Sotrovimab

Sotrovimab is a monoclonal antibody that neutralizes sarbecoviruses (respiratory viruses detected by PCR on oral/nasal swabs or from bronchial/lung/respiratory tract specimens). This antibody was first isolated from a patient with SARS-CoV-1 (the virus responsible for the 2002-2004 SARS outbreak). Sotrovimab also works against SARS-CoV-2, which is responsible for the current COVID-19 pandemic.

This antibody binds to a conserved epitope on the spike protein of SARS-CoV-2. An epitope (aka antigenic determinant) is the portion of an antigen that is recognized by the immune system to stimulate an immune response; it is the part of an antigen that binds to antibodies. Sotrovimab inhibits an undefined step that occurs after virus attachment but prior to fusion of the viral and cell membranes.

There are advantages to Sotrovimab. First, it targets a highly conserved part of the SARS-CoV-2 spike protein – in other words, it targets an area of the virus that has not been mutating. This means that sotrovimab should work against variants. Second, there are two amino acid substitions at the Fc portion of the antibody (termed the LS modification) which extends its half-life (median 49 days).

Rationale

The investigators assessed the efficacy and safety of sotrovimab among high-risk outpatients with mild to moderate COVID-19 infection.  This was an interim analysis of a phase 3 multicenter double-blind randomized controlled trial: COVID-19 Monoclonal Antibody Efficacy Trial – Intent to Care Early (COMET-ICE).

PICOS

Patients:

  • Age ≥18 years with confirmed mild to moderate COVID-19 infection
  • Symptom onset ≤5 days
  • SpO2 ≥94% on RA
  • ≥1 risk factor for progression of COVID-19:
    • Age ≥55 years (irrespective of comorbidities)
    • Diabetes (on medication)
    • Obesity (BMI > 30 kg/m2)
    • CKD (eGFR < 60 mL/min/1.73 m2)
    • CHF (NYHA class II–IV)
    • COPD or moderate-to-severe asthma
  • Exclusion criteria:
    • Severe COVID-19
      • Dyspnea at rest or respiratory distress requiring supplemental O2
    • Severely immunocompromised
      • Cancer patients receiving active therapy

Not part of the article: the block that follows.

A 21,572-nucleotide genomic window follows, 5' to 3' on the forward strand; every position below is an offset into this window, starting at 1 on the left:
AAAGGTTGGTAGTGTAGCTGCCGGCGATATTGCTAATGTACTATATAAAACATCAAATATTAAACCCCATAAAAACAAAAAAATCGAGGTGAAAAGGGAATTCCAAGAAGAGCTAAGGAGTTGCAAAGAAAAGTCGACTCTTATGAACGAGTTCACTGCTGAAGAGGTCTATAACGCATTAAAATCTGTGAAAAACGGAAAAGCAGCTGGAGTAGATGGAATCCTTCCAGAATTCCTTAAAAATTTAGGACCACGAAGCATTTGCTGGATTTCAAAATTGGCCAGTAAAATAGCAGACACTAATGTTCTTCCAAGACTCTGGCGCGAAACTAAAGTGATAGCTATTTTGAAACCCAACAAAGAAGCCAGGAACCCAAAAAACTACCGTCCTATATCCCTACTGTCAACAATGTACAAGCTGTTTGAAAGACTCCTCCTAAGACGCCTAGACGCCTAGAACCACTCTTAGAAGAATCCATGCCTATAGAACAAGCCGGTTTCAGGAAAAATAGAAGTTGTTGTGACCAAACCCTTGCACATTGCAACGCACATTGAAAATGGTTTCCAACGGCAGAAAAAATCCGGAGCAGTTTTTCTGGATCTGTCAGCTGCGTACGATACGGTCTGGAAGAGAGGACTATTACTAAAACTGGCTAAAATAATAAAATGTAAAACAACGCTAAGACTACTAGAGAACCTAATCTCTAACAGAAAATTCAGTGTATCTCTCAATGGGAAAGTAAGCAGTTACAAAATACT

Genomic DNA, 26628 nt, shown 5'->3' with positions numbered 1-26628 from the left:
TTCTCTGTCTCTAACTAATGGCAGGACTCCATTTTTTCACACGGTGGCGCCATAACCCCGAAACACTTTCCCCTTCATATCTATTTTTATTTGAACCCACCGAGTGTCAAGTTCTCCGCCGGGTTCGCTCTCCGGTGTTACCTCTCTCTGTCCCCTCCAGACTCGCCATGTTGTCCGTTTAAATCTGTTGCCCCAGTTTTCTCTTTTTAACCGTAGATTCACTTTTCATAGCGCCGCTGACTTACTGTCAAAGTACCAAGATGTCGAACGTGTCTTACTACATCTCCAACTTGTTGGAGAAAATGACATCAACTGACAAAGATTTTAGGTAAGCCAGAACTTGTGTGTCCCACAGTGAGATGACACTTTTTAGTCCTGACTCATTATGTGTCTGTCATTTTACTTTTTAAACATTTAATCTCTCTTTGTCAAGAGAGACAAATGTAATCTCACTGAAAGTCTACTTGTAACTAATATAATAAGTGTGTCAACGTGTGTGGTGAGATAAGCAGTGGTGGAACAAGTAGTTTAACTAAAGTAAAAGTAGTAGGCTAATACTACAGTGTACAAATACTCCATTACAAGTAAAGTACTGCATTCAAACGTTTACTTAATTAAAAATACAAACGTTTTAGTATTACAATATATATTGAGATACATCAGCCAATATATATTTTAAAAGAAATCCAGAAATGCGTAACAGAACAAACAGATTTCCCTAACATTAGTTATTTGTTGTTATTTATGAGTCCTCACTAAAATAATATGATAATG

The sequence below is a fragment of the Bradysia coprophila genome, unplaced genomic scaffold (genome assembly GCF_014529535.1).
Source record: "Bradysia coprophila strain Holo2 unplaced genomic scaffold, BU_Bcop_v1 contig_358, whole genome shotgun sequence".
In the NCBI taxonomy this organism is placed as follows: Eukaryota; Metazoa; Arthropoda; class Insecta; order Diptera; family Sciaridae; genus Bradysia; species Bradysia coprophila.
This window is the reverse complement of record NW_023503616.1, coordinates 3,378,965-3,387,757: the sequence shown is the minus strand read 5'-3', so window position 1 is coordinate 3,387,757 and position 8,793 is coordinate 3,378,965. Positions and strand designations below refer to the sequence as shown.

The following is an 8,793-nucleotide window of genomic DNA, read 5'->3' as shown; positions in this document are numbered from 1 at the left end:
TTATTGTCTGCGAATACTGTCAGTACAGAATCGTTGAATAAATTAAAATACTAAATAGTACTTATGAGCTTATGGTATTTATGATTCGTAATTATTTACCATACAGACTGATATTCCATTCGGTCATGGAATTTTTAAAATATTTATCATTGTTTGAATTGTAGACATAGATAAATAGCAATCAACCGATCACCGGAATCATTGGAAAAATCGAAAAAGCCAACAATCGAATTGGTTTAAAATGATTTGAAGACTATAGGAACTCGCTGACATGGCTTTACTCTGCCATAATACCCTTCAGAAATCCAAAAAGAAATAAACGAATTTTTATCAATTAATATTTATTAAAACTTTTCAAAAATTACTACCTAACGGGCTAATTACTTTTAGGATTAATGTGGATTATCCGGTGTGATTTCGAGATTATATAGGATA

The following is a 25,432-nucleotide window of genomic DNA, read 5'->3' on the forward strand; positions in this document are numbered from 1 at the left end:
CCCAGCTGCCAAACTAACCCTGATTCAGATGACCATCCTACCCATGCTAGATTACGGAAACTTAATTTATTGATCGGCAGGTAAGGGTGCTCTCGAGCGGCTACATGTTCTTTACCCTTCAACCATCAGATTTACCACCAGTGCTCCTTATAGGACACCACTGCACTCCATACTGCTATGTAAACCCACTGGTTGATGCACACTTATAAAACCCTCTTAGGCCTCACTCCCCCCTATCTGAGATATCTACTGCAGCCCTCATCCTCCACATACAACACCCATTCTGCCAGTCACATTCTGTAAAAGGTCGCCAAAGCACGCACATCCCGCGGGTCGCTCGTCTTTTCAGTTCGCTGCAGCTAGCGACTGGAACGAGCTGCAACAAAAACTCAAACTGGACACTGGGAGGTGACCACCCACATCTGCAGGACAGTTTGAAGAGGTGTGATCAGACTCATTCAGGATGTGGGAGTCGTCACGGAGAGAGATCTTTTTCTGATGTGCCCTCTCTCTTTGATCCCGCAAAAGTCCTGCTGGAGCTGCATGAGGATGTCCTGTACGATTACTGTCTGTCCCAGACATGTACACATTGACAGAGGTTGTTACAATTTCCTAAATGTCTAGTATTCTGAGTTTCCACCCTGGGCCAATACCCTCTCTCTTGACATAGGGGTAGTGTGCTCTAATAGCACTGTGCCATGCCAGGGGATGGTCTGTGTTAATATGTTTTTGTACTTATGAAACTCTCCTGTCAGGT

• Solid organ transplant or allogeneic stem cell transplant in past 3 months
      • Systemic corticosteroids equivalent to ≥0.5 mg/kg of prednisone within past 6 weeks
    • Investigator felt patient was likely to die in the next 7 days
    • Hypersensitivity or anaphylaxis to a monoclonal antibody

Intervention:

  • Sotrovimab 500 mg IV over 1 hour

Comparator:

  • Saline placebo

Outcome:

  • Primary: percentage of patients with hospitalization for >24 hours or death from any cause up to 29 days after randomization
  • Secondary:
    • ED visit, hospitalization or death
    • Disease progression warranting use of supplemental O2
  • Safety outcomes:
    • Adverse events
    • Serious adverse events (included hospitalization for any cause)
    • Adverse events of special interest (infusion-related reactions)

Setting:

  • 37 sites in 4 countries (USA, Canada, Brazil and Spain)

 

Main Results

The main results for efficacy and safety are summarized in the tables below.

Sotrovimab

Sotrovimab

The relative risk reduction is an estimate of the proportion of baseline risk (i.e., hospitalization >24 hr or death from any cause) that is removed by the therapy (i.e., sotrovimab). If we focus on the primary outcome, we can say there is approximately an 85% lower risk for hospitalization >24 hr or death from any cause when treating mild to moderate COVID-19 infection with sotrovimab. More accurately, we can be approximately 97% confident that the risk reduction lies somewhere between 44 and 96%. 

Final thoughts (what does this mean for my practice?)

Sotrovimab is a monoclonal antibody therapy that is effective in reducing the risk of progression of COVID-19 in outpatients with mild to moderate disease that have certain risk factors (see inclusion criteria). It is not for patients with severe disease requiring hospitalization. Importantly, it appears the main benefit is through a reduction in the need for hospitalization.

I would follow local criteria for appropriate patient selection (this may slightly vary at different sites). Additionally, I would counsel patients regarding the safety of this medication and would quote a  1% chance of diarrhea. Furthermore, I would explain that no serious adverse events were found to be directly linked to sotrovimab itself.

It’s important to recognize that this is a fairly small trial that is an interim analysis. I look forward to reading further published data about this treatment.

Disclaimer: my wording has been intentionally careful – the above are recommendations for my own practice. Social media, podcasts, and so on are fantastic resources. However, if you come across something that may genuinely change your practice, then I strongly encourage you to read the article for yourself.

 

Author

  • Dr. Krishan Yadav is an FRCPC Emergency Medicine Physician, and Epidemiologist with a special interest in non-purulent skin and soft tissue infectious disease.